It’s not clear whether the the Duke of Savoy (and breadsticks) is indeed buried in the Basilica as he had wished. Signage at the Basilica indicates that this is so but his son was also reluctant to draw any further public attention to his Dad’s behaviour so may have buried him at the Convent of San Giuseppe di Carignano.

On the 4 May 1949, a Fiat G.212 of Avio Linee Italiane (Italian Airlines), carrying the entire Torino football team ( the Grande Torino), crashed into the retaining wall at the back of the Basilica of Superga. All thirty-one people on the flight died.

Investigations concluded that there had been a fault in the equipment and the pilot thought he was flying higher than he actually was. Visibility was poor and cross winds pushed the plane off course. It is thought that the pilot, (who likely believed that the Superga hill was off to his right), would have seen it suddenly emerge directly in front of him (flying at 110 mph), with visibility of 130 ft and been unable to react. The wreckage did not give any indication of an attempt to go around. 

At the request of rival teams, Turin were proclaimed winners of the 1948–49 Season and opponents, as well as Turin, fielded their youth teams in the four remaining games. On the day of the funeral, half a million people took to the streets of Turin to pay their respects. In the following season, the other top Italian teams were asked to donate a player to the Turin team.] The shock of the crash was such that the following year, the Italian national team travelled to the 1950 FIFA World Cup in Brazil by ship.

The memorial to the Team is at the back of the Basilica. The crash is commemorated every year and there was a small group of people laying new scarves at there today.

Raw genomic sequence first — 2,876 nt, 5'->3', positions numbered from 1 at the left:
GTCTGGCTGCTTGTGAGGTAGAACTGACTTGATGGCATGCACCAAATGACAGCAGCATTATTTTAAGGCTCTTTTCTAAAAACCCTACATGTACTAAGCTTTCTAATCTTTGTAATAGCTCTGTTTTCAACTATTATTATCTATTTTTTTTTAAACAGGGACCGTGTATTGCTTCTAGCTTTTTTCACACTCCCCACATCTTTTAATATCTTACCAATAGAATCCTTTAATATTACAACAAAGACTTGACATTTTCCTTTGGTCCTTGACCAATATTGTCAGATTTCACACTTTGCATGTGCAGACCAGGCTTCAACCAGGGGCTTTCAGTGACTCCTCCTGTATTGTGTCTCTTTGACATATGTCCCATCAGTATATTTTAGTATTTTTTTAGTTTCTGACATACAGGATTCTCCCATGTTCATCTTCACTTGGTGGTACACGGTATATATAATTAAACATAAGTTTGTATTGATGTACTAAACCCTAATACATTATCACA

Back to town and a prebooked (a must) ticket for the Mole Antonelliana. I’d booked the last ticket for 1.15pm entry to the museum.

The Mole Antonelliana is the “architectural landmark of the city of Turin” – you can see the spire for miles. It was initially conceived as a synagogue, before being bought by the Municipality of Turin and made into a monument to national unity.

The actual and replica Mole

Now… it’s one of the best museums I’ve ever been to. It’s a shrine to the movies. It offers a history of cinematography and technology – photos, equipment, sets and costumes. You can watch spaghetti westerns in a bar with Clint Eastwood, watch cartoons with Roger Rabbit and scare yourself with the costumes and special effects from horror movies. It’s FANTASTIC!!!!

(No Doctor Who though).

Oh, and you can ride the Great Glass Elevator through the spire to get a view acrosa Turin from the top.

Ride the spire.

The views are something else.

While I was waiting in the queue, I received a text message from my friend Nella. I met Nella and Simon in February 2020 when we were the only three people on a tour up the Stuart Highway from Alice Springs to Darwin. With tour guide Jack, we had had a great time and always planned to meet up once my trip was over and we were all back in Europe.

Then the Pandemic happened.

It has been over two years since we last saw each other.

Today, Nella spotted that I was blogging about Turin. She and Simon had just arrived in the city.

I received an email while I was queuing. Was I still in Turin and did I want to meet for a drink? I can’t tell you how stunned I was to receive this. It’s fortunate that the Mole requires visitors to wear a mask because I was just giggling away to myself about what an amazing coincidence this was.

When I came out of the Museum, there were Nella and Simon waving and smiling. The most unexpected and unplanned and absolutely incredible reunion.

We had been rubbish at keeping in touch. I had no idea about Nella and Simon’s plans. They knew nothing about mine. The timing and geography were just perfect.

At times like this, you just have to conclude that Fate was involved somehow.

Categories: Australia, Food, Italy, The Italian Job, Travel, TurinTags: , , , , , , , , , , , , ,


  1. The War of the Spanish Succession was one my university subjects. Most people haven’t actually heard of it, although they’ve all heard of Blenheim Palace, so I was so pleased to read your blog piece!